For a moment, the chaos seemed to shatter Kisar’s spirit. “It is going to break loose,” she said over the phone at the time. “Everybody is fighting everybody.” She left town for several days to “breathe.”
Eventually, calm was restored with a shaky reconciliation, though one that increased the militants’ influence: the FSA faction running the town had to leave their offices, replaced by an agency linked to al-Qaeda.
Kisar resumed her work - and her own balancing act. This time, she was preparing festivities for local children to celebrate a major Muslim holiday. “You must check out the videos,” she said, giggling. “It is like Disneyland. It is SHINEland. It is majestic.”
Egypt’s first female governor is optimistic about the future of Egyptian women under Al-Sisi
Jul 18, 2017
Egypt’s future first female governor, Nadia Abdo, wept when she heard Mohamed Mursi had been elected president in 2012; her tears provoked by fears that the Islamist politician would impose limitations on women professionals like herself.
But Mursi lasted barely a year in power before he was ousted by the military in July 2013, with former general Abdel Fattah Al-Sisi elected president a year later.
Abdo was sworn in as governor for the northern province of Beheira in February, the first Egyptian woman to hold such a post. She comes from a civil service background, having spent around 20 years working for state-run Alexandria Water Company, which she headed from 2002-2012. Abdo had been appointed deputy governor of Beheira in August 2013, a month after Mursi’s fall.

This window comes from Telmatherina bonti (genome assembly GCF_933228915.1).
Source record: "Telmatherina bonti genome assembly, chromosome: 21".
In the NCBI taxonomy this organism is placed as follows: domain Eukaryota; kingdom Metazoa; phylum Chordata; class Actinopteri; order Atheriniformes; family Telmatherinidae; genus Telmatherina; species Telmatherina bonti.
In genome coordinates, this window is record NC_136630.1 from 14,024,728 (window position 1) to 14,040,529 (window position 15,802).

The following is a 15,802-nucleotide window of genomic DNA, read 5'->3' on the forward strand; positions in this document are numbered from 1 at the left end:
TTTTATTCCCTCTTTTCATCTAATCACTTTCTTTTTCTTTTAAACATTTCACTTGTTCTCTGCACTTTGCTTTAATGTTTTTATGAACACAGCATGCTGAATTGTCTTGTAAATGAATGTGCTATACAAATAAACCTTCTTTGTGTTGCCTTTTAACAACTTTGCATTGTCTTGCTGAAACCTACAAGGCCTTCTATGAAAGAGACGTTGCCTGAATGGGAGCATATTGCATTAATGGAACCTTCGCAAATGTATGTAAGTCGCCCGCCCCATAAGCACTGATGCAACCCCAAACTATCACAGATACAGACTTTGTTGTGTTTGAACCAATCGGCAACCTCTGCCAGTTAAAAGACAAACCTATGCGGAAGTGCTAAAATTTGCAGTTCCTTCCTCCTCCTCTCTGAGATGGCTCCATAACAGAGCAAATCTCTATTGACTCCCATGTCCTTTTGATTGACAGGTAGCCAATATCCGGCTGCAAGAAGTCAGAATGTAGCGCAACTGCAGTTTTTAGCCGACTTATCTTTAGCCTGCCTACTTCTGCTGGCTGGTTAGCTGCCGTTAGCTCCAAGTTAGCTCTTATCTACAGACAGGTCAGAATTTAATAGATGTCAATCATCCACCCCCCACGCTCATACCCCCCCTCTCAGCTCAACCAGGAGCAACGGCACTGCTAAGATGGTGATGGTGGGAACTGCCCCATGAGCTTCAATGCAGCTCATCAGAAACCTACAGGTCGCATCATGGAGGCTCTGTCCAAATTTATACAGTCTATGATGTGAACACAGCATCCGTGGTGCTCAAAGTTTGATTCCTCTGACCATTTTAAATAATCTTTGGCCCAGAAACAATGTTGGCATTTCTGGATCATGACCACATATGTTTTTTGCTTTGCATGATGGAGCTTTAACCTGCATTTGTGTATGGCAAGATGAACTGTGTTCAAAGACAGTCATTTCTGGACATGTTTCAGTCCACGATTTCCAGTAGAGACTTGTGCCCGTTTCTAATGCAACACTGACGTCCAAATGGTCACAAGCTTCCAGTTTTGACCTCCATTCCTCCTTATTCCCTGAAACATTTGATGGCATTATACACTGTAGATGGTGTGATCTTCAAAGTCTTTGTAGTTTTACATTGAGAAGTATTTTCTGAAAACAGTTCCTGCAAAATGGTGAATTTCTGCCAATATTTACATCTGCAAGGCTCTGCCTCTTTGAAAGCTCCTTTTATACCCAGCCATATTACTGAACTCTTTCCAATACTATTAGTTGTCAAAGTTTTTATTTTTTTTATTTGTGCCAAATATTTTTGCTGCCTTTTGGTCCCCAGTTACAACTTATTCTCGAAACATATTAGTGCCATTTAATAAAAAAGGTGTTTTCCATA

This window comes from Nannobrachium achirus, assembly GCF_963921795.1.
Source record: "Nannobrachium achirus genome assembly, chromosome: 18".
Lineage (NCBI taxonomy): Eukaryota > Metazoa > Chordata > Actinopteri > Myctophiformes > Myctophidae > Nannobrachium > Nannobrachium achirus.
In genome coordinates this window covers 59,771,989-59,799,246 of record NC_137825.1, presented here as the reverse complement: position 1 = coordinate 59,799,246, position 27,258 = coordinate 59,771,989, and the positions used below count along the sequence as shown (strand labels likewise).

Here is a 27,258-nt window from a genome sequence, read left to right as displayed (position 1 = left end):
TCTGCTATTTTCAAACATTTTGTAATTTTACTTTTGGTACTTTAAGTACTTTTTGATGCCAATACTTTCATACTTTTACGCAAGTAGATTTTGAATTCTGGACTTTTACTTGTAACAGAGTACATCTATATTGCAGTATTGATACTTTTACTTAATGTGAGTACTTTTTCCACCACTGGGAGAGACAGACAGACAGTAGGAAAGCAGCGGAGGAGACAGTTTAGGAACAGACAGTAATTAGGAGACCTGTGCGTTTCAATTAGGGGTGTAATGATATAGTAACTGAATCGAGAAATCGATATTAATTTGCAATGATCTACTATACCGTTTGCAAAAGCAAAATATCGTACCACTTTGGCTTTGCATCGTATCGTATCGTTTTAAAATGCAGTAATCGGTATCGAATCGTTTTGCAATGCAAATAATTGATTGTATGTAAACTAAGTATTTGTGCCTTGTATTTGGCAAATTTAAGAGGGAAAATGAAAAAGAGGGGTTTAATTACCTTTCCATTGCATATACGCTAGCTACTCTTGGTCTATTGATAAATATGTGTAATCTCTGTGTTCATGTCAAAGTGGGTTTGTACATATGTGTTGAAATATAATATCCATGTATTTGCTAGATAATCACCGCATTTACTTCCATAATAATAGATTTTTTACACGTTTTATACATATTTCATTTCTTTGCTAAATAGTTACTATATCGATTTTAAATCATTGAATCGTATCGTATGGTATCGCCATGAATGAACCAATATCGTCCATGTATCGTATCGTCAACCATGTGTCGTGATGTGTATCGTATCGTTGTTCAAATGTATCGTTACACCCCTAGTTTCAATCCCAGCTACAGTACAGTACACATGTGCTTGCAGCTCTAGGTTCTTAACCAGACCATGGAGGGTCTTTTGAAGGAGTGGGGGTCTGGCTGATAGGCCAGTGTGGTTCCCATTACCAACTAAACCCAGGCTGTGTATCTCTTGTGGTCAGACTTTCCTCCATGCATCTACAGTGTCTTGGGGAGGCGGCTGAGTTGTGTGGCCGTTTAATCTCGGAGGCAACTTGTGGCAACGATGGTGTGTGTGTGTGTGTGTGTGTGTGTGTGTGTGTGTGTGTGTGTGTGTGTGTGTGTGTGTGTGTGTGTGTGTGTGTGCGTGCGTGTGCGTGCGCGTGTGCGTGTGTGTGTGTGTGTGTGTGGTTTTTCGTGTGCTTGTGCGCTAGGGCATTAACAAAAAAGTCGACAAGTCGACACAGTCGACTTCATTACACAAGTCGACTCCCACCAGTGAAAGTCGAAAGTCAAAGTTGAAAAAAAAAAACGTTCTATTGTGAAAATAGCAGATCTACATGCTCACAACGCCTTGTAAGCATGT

“Tears streamed down my face when I heard the news about the win of Mursi,” Abdo told Zawya in an interview. “Today and while we are celebrating the anniversary of (his ousting), we look back at a very decisive period in Egypt’s history and we thank God that the rule of Mursi and his Muslim Brotherhood group has ended.”
Mursi’s rule, which emboldened Islamists and alienated liberals, made many female leaders such as Abdo fearful for women rights and personal freedoms.
“We had a very tough year,” Abdo said speaking of Mursi’s brief tenure. “I saw the Brotherhood’s attempts to replace all the good hardworking managers with their supporters. I saw this happening in the water company and I also knew the same thing was happening in several ministries.”
Abdo, once nominated by Egypt for the Arab Management Award run by Dubai ruler Sheikh Mohammed bin Rashid Al Maktoum, said she is now very optimistic about the future of Arab women leaders.
“I have advice for all the young women of the Arab world, especially those in the Gulf Arab states, who had over the past years been given access to high quality education, with many of them traveling abroad and achieving masters and PhD degrees, that the time has come for them to become leaders in their countries,” said Abdo, who holds a master’s degree in environmental health from Alexandria University.